NTSB examines close call at JFK

July 8, 2008 7:19:13 PM PDT
The National Transportation Safety Board said Tuesday it is investigating a near collision of two airborne jetliners at Kennedy Airport in New York over the weekend.The NTSB said initial reports indicate Cayman Airways Flight 792, a Boeing 737-300, and LAN Chile Flight 533, a Boeing 767-300, almost collided on Saturday at 8:36 p.m. EDT.

Federal Aviation Administration officials said Monday the planes came no closer than 300 feet vertically and no more than a half-mile horizontally. But air traffic controllers said the planes came within 100 feet vertically and there was no observable distance horizontally between them, sending the controllers scrambling to put the planes on divergent headings.

The FAA defines a near airborne collision as an incident in which aircraft come within less than 500 feet of each other.

At the time, the Cayman flight was executing a routine "go around" - an aborted landing that can be initiated by the pilot or by the control tower, usually during periods of heavy congestion - while the Chilean plane was departing from a nearby runway.

"Tower controllers intervened to attempt to resolve the conflict, assigning both aircraft diverging headings," NTSB said.

"The closest proximity of the two aircraft has not yet been determined."

A spokesman for Cayman Airways said the company is disputing the classification of the incident as a near airborne collision.

"We're treating it as a non-issue," said Olson Anderson, the airline's vice president of flight operations.

According to Anderson, the pilot of Flight 792 said the plane's Traffic Alert and Collision Avoidance System, or TCAS, did not issue a warning. TCAS analyzes the projected flight path of approaching aircraft to alert pilots to potential collisions.

But Doug Church, a spokesman for the National Air Traffic Controllers Association, said the three controllers in Westbury, N.Y., who observed the incident told him they saw the two planes converge from two blips to a single blip on their radar.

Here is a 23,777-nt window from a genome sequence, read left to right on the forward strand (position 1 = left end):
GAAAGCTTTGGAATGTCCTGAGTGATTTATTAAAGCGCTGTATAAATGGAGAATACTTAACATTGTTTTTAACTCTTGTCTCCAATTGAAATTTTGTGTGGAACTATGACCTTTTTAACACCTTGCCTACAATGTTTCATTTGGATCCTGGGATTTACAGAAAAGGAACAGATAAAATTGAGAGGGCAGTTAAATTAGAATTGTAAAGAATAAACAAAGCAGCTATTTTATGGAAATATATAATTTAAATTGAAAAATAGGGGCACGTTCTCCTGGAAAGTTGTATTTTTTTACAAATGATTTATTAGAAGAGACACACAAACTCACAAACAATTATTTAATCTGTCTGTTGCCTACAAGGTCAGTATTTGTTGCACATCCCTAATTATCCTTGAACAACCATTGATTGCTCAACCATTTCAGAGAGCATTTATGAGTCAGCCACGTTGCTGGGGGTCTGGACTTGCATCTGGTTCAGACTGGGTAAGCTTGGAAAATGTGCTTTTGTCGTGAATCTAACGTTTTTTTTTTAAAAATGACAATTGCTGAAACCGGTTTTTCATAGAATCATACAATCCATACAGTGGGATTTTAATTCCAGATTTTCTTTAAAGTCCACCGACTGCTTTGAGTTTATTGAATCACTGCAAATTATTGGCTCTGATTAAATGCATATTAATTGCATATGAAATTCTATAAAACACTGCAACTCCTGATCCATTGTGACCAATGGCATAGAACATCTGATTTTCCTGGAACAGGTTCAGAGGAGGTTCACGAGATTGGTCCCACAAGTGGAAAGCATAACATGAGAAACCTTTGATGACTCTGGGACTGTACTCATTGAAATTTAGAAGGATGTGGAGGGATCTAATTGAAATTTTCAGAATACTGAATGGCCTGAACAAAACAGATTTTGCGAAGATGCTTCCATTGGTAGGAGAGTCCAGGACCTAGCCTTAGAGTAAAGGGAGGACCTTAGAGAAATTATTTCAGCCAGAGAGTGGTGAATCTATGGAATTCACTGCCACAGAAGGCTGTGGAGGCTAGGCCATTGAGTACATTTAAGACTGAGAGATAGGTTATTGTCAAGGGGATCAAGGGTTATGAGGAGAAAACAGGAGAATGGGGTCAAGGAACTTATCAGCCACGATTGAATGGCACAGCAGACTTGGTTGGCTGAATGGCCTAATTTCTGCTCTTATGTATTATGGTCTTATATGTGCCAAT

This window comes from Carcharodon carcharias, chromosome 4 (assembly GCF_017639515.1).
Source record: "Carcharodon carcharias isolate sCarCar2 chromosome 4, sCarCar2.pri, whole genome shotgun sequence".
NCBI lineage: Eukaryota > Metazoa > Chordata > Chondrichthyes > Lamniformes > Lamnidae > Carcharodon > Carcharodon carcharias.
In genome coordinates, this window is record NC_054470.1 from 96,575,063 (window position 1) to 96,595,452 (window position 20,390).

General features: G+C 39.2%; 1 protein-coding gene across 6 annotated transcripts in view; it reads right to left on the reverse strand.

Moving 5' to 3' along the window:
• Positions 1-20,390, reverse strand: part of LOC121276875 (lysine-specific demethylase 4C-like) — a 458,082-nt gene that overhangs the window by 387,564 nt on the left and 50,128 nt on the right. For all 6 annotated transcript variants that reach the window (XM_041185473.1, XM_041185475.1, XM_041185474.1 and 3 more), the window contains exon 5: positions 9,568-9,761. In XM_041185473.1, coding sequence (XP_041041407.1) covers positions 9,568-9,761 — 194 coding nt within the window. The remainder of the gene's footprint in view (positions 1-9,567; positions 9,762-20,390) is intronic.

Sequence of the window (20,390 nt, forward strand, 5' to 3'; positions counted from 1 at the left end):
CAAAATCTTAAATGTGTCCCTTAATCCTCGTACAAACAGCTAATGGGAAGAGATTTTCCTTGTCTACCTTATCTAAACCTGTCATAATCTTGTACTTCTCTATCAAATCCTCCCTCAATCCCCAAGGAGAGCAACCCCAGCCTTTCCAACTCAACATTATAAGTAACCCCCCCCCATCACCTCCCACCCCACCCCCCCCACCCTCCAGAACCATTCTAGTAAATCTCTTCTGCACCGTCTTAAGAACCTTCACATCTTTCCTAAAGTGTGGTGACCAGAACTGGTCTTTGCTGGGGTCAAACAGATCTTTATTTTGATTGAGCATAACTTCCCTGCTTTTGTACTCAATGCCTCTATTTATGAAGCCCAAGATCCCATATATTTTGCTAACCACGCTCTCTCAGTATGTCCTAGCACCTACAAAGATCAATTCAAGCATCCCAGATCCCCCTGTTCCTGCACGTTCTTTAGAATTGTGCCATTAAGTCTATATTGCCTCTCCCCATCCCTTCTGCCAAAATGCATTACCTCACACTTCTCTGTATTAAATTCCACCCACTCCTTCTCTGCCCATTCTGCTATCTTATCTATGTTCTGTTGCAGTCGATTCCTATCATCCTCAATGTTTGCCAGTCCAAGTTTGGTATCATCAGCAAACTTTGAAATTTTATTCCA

The planes "passed on top of each other ... There was nothing discernible in terms of any space," Church said. "It sank the hearts of every one of them. It was something they had never seen in 70 combined years of experience."

The Boeing 737-300 typically seats 125 passengers and the 767-300 typically seats 218, said Boeing spokeswoman Liz Verdien.

The board said a preliminary report on the incident is expected later this week.

Over the last few months, federal authorities have investigated go-around procedures at airports in Newark, Memphis and Detroit, all of which use intersecting runways similar to JFK's. Controllers claim these procedures can put a plane performing a go-around directly in the path of a plane taking off on an intersecting runway.

The FAA has changed some of the procedures and said the public is in no immediate danger.

Saturday's incident isn't the first time controllers have complained about what they say was a near collision involving the same intersecting runways at Kennedy. In December 2007, controllers and Sen. Charles Schumer, D-N.Y., said a cargo jet and a commuter jet nearly collided after one of the pilots decided to abort a landing. The FAA said at the time that it had reviewed radar data and the two jets were never in danger.